Fact Check-2015 Nobel Prize for ivermectin intended for treatment of parasitic infections doesn’t prove its efficacy on COVID-19

Correction Sep. 23, 2021: paragraph one has been corrected to clarify that the drug Ivermectin was not awarded the Nobel Prize. Rather, the prize was awarded to two scientists for their discoveries involving the drug.

Social media users claim that the drug Ivermectin is safe to use as it received the Nobel Prize in 2015. While two scientists did win the prize for the medication, this was for parasitic infections and it does not mean the drug is a safe or effective drug in the treatment of COVID-19, a virus. As of this article’s publication, public health authorities in the United States are not recommending ivermectin for the treatment of COVID-19. Scientific studies are ongoing.

Examples can be seen here and here .

The text in the image reads: “IVERMECTIN. If you just got finessed into calling the medicine that won the 2015 Nobel Prize for its role in treating human disease ‘horse de-wormer’, then you need to sit the next couple of plays out.”

The description in one post reads: “Ivermectin has been given to humans 3.7 billion times in the past 30 years. It’s totally safe and has been called a “miracle drug.” Its creators won a Nobel Prize in Medicine for inventing it, and the WHO puts it on a list of ‘must have drugs’ for any country.”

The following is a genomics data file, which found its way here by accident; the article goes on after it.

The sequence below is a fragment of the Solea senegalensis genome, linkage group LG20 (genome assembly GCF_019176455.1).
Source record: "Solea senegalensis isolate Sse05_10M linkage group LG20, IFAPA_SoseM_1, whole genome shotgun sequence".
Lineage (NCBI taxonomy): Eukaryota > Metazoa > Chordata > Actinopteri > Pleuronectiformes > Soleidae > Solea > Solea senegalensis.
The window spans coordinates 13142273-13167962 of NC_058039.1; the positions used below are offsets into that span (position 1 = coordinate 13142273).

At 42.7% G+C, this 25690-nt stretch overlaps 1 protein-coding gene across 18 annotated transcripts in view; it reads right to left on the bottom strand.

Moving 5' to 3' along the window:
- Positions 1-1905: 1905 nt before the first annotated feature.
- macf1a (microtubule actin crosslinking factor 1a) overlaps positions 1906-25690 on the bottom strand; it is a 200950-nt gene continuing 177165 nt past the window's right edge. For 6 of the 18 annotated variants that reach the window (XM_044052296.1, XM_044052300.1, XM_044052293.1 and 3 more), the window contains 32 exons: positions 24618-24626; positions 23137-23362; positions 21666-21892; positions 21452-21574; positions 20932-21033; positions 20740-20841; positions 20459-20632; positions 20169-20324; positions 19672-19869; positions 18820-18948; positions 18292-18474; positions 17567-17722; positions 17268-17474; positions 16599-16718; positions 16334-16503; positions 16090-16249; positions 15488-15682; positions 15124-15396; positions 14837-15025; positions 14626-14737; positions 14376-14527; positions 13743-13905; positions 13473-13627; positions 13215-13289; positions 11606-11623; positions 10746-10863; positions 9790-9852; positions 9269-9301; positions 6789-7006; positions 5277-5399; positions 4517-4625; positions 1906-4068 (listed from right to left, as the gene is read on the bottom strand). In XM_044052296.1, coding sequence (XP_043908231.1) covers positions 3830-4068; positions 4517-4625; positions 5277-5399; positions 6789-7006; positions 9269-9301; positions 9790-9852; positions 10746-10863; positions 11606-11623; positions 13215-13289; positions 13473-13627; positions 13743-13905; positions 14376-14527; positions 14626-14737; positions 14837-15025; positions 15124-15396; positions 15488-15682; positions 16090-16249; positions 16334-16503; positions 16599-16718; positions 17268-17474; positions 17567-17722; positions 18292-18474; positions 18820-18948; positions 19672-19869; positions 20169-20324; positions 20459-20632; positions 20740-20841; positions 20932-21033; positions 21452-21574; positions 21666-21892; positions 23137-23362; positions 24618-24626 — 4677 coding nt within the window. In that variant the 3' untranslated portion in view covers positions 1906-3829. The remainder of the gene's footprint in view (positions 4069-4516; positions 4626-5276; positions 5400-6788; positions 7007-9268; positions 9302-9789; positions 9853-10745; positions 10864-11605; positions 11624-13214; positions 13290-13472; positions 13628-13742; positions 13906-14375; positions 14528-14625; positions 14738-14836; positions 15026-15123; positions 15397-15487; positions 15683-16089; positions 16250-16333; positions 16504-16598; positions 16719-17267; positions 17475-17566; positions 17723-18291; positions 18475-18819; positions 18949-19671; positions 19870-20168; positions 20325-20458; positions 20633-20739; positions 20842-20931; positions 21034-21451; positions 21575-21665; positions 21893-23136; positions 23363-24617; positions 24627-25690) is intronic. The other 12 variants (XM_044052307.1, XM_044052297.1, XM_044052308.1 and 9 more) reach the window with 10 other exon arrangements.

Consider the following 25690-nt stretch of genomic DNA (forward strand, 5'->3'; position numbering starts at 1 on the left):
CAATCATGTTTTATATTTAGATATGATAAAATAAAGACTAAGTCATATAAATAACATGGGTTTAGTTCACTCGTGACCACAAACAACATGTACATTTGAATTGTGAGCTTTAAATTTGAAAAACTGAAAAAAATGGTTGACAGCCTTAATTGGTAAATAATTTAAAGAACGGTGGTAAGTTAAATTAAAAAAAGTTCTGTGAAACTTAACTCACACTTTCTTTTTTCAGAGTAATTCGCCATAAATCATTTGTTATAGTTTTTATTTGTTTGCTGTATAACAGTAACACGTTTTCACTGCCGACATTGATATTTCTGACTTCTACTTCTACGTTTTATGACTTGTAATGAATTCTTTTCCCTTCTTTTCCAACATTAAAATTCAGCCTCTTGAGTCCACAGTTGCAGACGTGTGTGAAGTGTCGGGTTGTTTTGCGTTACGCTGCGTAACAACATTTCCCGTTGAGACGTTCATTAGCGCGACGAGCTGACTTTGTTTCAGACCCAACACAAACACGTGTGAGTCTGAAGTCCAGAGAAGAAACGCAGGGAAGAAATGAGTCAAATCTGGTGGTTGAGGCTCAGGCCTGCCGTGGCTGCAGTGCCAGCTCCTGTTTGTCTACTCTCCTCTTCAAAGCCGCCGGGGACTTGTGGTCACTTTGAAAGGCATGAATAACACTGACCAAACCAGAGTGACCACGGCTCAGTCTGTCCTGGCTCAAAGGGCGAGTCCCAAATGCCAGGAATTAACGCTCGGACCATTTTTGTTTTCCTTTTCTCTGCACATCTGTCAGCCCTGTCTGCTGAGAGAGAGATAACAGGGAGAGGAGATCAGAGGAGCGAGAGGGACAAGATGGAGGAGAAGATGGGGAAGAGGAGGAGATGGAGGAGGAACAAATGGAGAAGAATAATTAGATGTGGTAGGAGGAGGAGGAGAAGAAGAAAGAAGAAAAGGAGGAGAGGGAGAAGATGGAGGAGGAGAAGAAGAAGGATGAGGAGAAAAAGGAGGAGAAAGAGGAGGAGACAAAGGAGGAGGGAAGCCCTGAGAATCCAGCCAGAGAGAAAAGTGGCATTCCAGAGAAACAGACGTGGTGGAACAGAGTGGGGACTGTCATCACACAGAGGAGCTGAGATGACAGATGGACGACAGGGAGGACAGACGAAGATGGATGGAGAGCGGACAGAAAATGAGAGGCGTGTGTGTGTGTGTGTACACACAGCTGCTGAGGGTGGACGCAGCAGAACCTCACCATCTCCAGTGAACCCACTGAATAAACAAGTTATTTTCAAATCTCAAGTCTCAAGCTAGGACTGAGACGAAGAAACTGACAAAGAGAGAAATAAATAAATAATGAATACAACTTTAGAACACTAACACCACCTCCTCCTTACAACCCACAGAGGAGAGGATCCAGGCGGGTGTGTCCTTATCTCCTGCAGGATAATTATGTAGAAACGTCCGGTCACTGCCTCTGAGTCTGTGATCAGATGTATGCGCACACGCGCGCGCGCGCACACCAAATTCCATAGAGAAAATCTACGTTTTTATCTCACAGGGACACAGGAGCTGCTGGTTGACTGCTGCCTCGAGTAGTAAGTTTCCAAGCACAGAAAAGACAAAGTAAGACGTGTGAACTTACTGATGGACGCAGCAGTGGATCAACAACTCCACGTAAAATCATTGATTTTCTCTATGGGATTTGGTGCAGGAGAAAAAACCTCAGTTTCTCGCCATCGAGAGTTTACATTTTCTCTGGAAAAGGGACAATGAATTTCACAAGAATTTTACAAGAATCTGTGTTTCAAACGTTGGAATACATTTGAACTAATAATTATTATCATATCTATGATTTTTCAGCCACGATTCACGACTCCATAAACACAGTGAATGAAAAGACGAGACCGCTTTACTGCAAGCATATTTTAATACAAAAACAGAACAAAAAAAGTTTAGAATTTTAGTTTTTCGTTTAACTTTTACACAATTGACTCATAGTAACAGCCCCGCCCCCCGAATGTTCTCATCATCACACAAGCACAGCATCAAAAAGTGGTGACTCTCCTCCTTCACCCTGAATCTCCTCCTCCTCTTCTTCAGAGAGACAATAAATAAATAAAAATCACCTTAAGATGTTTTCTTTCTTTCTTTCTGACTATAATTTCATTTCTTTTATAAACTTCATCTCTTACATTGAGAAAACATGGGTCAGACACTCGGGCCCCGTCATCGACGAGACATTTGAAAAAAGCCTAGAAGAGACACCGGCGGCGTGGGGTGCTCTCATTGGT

One half of the 2015 Nobel Prize in Physiology or Medicine was awarded to William C. Campbell and Satoshi Omura for “for their discoveries concerning a novel therapy against infections caused by roundworm parasites,” according to the Nobel Prize website here .

The website says that Campbell Omura discovered that the drug Avermectin, which was chemically modified to a better compound called Ivermectin, “radically lowered” cases of river blindness, lymphatic filariasis and other parasitic diseases in humans.

“Ivermectin was later tested in humans with parasitic infections and effectively killed parasite larvae (microfilaria),” the website said. “Collectively, Ōmura and Campbell’s contributions led to the discovery of a new class of drugs with extraordinary efficacy against parasitic diseases.”

The Food and Drug Administration (FDA) advises on its website (here) that it received reports of patients who became sick after self-medicating with ivermectin intended for livestock. A Reuters fact-check on why ivermectin intended for animal use should not be used on humans can be seen here .

Ivermectin intended for animals comes in various formulations to treat or prevent parasites. In humans, ivermectin can come in tablets approved at specific doses for treating parasitic worms or in topical forms for headlice and skin conditions, according to the FDA (here).

However, the drug is not yet approved for use in humans for preventing or treating COVID-19 and data thus far does not show efficacy against the virus.

The FDA explains: “Even the levels of ivermectin for approved human uses can interact with other medications, like blood-thinners. You can also overdose on ivermectin, which can cause nausea, vomiting, diarrhea, hypotension (low blood pressure), allergic reactions (itching and hives), dizziness, ataxia (problems with balance), seizures, coma and even death.”


Missing context. Two scientists did receive a Nobel Prize for their discovery of Ivermectin, but it was intended to treat parasitic infections in humans, not COVID-19.

This article was produced by the Reuters Fact Check team. Read more about our fact-checking work  here  .